On March 8, 2008, Skybus Airlines began new air service from Columbus, Ohio and Greensboro, North Carolina to New Castle Airport. Skybus ceased all operations effective April 4, 2008, once again leaving New Castle Airport without any airline service. As of August 4, 2010, Avis Rent a Car System, LLC, Budget Rent A Car System, Inc., and Cafe Bama were the only tenants in the Main Terminal.
On April 9, 2013 the Philadelphia Inquirer reported that Frontier Airlines will begin service July 1 from Wilmington/New Castle Delaware Airport (ILG) to Chicago-Midway, Orlando, Tampa, Houston, and Denver. On June 26, 2013, Frontier announced that nonstop service to Fort Myers would begin on November 16 using its A320 aircraft.
Facilities and aircraft
New Castle Airport covers an area of 1,250 acres (506 ha) at an elevation of 80 feet (24 m) above mean sea level. It has three runways with asphalt surfaces: 9/27 is 7,275 by 150 feet (2,217 x 46 m); 1/19 is 7,012 by 150 feet (2,137 x 46 m); 14/32 is 4,602 by 150 feet (1,403 x 46 m).
For the 12-month period ending October 31, 2011, the airport had 67,328 aircraft operations, an average of 184 per day: 85% general aviation, 10% military, 5% air taxi, and <1% scheduled commercial. At that time there were 219 aircraft based at this airport: 48% single-engine, 30% jet, 11% multi-engine, 9% military, and 2% helicopter.
Airlines and destinations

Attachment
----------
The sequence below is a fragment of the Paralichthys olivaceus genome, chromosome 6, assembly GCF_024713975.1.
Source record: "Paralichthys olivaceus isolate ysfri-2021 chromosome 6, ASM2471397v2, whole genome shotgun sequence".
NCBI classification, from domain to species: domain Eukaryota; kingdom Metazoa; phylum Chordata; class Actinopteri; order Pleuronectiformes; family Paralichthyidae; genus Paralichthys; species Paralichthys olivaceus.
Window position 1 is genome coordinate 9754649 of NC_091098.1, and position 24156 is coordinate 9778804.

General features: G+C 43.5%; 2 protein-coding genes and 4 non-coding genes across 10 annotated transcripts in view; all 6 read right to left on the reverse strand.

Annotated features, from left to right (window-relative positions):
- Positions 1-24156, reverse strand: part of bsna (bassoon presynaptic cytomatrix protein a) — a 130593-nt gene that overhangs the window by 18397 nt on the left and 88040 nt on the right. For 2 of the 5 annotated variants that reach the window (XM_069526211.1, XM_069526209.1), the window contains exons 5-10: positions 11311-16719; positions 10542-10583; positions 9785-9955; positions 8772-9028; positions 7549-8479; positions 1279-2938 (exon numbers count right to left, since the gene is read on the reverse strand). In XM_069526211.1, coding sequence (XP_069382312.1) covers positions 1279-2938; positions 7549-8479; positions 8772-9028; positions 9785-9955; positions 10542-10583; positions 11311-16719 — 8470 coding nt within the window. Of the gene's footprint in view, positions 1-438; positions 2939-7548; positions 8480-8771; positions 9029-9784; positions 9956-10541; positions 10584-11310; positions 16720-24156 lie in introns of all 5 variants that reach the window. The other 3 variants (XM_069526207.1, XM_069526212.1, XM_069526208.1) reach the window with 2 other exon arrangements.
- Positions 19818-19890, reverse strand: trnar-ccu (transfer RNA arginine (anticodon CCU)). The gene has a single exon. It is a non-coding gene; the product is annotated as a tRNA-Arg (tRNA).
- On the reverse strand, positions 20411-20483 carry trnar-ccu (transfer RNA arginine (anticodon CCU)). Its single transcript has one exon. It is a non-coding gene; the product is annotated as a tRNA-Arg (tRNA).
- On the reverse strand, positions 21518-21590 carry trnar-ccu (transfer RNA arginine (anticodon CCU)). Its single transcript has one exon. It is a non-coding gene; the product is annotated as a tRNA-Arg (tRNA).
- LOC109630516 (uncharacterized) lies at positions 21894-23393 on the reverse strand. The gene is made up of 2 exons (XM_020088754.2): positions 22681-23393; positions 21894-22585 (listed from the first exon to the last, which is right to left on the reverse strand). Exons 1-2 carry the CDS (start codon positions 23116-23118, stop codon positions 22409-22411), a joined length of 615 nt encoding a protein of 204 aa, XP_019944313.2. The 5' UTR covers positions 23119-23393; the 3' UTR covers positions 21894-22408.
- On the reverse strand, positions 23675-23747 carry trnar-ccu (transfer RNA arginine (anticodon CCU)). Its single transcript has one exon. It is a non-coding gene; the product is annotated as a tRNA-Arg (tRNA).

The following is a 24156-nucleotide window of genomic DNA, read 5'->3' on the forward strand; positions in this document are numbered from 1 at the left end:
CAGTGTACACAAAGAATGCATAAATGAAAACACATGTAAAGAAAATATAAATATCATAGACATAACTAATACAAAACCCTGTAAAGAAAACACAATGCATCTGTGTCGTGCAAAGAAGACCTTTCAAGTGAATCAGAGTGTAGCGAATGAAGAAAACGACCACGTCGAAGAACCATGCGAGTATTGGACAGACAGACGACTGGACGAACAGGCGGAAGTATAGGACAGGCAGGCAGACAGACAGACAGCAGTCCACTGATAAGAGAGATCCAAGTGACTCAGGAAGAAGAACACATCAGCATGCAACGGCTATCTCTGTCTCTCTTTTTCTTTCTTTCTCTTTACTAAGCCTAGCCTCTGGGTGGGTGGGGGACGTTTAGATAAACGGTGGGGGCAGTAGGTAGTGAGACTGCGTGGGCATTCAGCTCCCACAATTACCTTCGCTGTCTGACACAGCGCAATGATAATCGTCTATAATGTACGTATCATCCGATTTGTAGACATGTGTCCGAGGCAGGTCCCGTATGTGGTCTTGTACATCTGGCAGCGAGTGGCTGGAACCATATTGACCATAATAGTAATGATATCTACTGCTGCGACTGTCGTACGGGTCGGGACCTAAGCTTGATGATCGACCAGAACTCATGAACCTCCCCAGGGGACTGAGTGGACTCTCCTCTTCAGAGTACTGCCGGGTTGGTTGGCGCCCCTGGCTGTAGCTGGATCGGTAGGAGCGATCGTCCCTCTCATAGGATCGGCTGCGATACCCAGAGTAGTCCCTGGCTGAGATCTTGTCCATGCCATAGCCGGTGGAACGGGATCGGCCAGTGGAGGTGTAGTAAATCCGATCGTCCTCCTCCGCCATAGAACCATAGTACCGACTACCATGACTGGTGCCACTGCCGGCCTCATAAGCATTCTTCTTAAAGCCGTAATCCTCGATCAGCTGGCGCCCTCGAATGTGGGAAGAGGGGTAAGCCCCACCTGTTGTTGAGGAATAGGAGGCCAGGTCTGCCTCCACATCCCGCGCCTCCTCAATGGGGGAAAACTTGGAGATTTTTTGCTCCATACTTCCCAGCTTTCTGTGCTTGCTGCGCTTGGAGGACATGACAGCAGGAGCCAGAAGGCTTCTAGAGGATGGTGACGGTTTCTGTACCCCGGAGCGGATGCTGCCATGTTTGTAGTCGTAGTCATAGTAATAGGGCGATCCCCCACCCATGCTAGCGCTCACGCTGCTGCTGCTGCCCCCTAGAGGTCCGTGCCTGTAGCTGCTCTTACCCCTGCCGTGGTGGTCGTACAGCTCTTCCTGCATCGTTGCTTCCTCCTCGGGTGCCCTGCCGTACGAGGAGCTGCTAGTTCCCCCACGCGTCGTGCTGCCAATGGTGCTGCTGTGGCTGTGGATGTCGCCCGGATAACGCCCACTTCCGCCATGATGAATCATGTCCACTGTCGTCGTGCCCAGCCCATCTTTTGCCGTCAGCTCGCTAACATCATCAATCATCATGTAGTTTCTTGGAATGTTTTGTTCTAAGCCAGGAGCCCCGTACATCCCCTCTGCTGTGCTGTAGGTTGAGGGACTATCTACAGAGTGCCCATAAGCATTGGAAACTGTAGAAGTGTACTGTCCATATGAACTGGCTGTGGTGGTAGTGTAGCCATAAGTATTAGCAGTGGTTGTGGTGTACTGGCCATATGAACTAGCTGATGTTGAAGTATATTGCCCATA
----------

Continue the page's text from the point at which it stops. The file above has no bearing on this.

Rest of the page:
Frontier Airlines, which markets the airport as "Wilmington/Philadelphia", started service to the airport in July 2013. Frontier offers five nonstop routes utilizing its 168-seat Airbus A320 aircraft. The sixth nonstop route to Fort Myers will begin in November of 2013. The service is thought to be part of Frontier's effort to remake itself as an "ultra-low cost carrier," after it eliminated domestic service to Philadelphia in 2012. Frontier also serves Trenton Mercer Airport north of Philadelphia.
|Frontier Airlines||Atlanta (begins April 29, 2014), Chicago-Midway, Denver, Detroit (begins April 29, 2014), Fort Myers, Orlando, Tampa|
- "Frontier's latest focus city attempt is Wilmington, Del.". USA Today. April 10, 2013.
- FAA Airport Master Record for ILG ( PDF). Federal Aviation Administration. Effective November 15, 2012.
- "Welcome to Wilmington/Philadelphia (ILG)". Delaware River and Bay Authority. Retrieved August 3, 2013.
- "2011–2015 NPIAS Report, Appendix A" (PDF, 2.03 MB). National Plan of Integrated Airport Systems. Federal Aviation Administration. October 4, 2010.
- "Passenger Boarding (Enplanement) and All-Cargo Data for U.S. Airports". Federal Aviation Administration. Retrieved November 19, 2013.
- "Frontier Airlines to begin commercial service from Delaware's New Castle Airport". South Jersey Times. April 9, 2013.
- This article incorporates public domain material from websites or documents of the Air Force Historical Research Agency.
- "Delawareans Helped To Pioneer Flying; 50th Anniversary to Be Observed Here". Wilmington Sunday Star. December 13, 1953.
- "Low-cost carrier Skybus calls it quits". MSNBC. April 4, 2008. Retrieved April 5, 2008.
- "Frontier Airlines Adds New Nonstop Route Between Wilmington/Philadelphia and Fort Myers, Fla." (Press release). Frontier Airlines. June 26, 2013.
- Official sites: FlyWilmILG.com and NewCastleAirportILG.com
- PDF at Delaware DOT website
- Fixed base operators (FBOs): Hawker Beechcraft Services, Aero-Taxi, AeroWays, Dassault Aircraft Services, Atlantic Aviation
- Aerial image as of March 1992 from USGS The National Map
- (PDF), effective December 12, 2013
- FAA Terminal Procedures for ILG, effective December 12, 2013
- Resources for this airport: